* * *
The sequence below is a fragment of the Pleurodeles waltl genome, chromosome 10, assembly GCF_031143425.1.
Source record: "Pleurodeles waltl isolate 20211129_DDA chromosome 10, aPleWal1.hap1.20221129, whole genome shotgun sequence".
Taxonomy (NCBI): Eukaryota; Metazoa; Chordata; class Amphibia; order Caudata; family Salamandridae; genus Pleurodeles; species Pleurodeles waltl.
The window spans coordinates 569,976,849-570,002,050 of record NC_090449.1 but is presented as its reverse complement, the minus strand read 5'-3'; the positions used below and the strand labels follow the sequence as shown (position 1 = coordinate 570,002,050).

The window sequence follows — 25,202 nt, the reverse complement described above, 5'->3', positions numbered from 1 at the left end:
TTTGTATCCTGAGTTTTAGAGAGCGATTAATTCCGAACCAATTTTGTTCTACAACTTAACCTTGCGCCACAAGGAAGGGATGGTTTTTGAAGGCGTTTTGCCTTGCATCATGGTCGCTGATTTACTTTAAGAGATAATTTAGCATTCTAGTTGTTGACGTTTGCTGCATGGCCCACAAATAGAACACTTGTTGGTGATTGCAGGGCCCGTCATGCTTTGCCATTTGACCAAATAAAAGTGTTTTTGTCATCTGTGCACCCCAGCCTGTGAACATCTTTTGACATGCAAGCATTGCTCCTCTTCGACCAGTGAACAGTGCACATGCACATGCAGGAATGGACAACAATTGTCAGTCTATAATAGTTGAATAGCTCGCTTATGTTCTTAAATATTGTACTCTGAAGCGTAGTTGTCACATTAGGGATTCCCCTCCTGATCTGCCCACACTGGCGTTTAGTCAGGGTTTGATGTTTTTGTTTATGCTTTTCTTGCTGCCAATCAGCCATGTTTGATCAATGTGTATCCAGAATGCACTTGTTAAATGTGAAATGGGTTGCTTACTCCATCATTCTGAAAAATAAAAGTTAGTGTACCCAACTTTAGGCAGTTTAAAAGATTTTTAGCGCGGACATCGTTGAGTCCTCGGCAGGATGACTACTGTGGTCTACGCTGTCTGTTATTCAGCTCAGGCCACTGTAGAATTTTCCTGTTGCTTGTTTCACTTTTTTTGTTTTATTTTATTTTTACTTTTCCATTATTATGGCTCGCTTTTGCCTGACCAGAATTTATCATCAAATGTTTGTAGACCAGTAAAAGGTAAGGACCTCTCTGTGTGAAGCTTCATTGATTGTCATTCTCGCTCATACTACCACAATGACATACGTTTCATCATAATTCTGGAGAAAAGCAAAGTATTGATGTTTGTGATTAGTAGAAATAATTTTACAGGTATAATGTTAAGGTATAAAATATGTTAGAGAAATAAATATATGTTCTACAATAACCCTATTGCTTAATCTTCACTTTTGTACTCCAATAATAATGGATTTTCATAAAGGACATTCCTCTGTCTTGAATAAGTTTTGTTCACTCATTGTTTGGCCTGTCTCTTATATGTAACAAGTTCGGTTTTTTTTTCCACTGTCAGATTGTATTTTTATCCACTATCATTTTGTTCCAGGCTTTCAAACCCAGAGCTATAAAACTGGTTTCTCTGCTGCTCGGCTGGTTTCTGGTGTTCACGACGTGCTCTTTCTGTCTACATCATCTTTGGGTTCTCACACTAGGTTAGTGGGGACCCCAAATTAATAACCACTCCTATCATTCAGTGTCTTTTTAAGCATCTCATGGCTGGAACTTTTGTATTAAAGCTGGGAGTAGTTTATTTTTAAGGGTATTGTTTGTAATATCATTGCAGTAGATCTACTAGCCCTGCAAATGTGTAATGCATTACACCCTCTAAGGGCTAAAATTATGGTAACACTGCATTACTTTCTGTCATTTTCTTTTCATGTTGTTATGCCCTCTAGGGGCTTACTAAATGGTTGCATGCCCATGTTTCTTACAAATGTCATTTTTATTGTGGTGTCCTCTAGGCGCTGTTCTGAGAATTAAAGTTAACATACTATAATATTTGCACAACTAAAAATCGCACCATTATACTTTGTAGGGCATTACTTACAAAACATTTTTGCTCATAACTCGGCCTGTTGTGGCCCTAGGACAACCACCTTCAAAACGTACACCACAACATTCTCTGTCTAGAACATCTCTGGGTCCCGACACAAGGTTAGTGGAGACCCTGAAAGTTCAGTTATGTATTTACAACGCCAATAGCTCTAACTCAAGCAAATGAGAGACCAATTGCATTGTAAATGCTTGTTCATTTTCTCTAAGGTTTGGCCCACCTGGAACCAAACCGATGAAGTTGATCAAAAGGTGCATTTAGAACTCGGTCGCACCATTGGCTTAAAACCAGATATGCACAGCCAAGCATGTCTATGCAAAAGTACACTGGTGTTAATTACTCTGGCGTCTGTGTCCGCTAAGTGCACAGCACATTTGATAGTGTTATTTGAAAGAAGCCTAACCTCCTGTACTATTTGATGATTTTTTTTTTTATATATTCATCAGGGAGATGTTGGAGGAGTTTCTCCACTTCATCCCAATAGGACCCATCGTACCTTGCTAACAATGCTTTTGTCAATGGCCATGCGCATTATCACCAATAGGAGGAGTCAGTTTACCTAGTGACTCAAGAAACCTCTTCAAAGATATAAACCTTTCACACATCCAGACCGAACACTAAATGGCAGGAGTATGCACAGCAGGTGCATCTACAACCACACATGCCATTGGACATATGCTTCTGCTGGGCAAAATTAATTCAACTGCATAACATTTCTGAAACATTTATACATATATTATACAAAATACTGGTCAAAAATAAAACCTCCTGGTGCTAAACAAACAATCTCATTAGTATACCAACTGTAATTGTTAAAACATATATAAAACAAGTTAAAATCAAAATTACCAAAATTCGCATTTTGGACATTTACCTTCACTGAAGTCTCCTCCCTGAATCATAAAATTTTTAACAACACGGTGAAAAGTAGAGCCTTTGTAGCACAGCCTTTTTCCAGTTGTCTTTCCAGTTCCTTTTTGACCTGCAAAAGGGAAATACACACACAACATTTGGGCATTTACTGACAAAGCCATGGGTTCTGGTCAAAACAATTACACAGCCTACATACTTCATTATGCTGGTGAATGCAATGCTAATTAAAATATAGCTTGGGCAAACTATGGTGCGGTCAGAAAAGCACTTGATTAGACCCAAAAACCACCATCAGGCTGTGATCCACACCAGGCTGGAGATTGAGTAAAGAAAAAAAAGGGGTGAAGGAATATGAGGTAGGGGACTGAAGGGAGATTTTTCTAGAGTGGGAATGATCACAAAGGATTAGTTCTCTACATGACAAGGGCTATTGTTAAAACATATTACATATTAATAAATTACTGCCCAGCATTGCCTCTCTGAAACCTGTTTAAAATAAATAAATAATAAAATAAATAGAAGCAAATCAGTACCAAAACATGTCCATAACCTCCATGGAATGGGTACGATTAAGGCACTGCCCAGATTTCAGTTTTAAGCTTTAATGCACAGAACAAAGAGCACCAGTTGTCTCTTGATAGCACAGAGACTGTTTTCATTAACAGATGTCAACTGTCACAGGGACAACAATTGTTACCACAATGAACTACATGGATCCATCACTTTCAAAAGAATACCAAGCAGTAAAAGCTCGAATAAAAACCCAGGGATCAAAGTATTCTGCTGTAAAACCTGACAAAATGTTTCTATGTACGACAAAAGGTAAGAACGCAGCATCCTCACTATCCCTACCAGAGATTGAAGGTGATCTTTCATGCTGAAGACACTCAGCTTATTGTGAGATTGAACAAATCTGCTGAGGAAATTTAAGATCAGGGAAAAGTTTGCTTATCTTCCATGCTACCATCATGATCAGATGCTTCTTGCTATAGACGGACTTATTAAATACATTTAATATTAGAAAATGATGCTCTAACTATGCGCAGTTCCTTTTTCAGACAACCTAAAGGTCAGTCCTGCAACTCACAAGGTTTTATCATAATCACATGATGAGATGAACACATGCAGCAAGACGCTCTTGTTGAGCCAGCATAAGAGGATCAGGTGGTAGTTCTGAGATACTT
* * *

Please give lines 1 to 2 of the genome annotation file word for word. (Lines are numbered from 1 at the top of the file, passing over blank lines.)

The sequence below is a fragment of the Pleurodeles waltl genome, chromosome 10, assembly GCF_031143425.1.
Source record: "Pleurodeles waltl isolate 20211129_DDA chromosome 10, aPleWal1.hap1.20221129, whole genome shotgun sequence".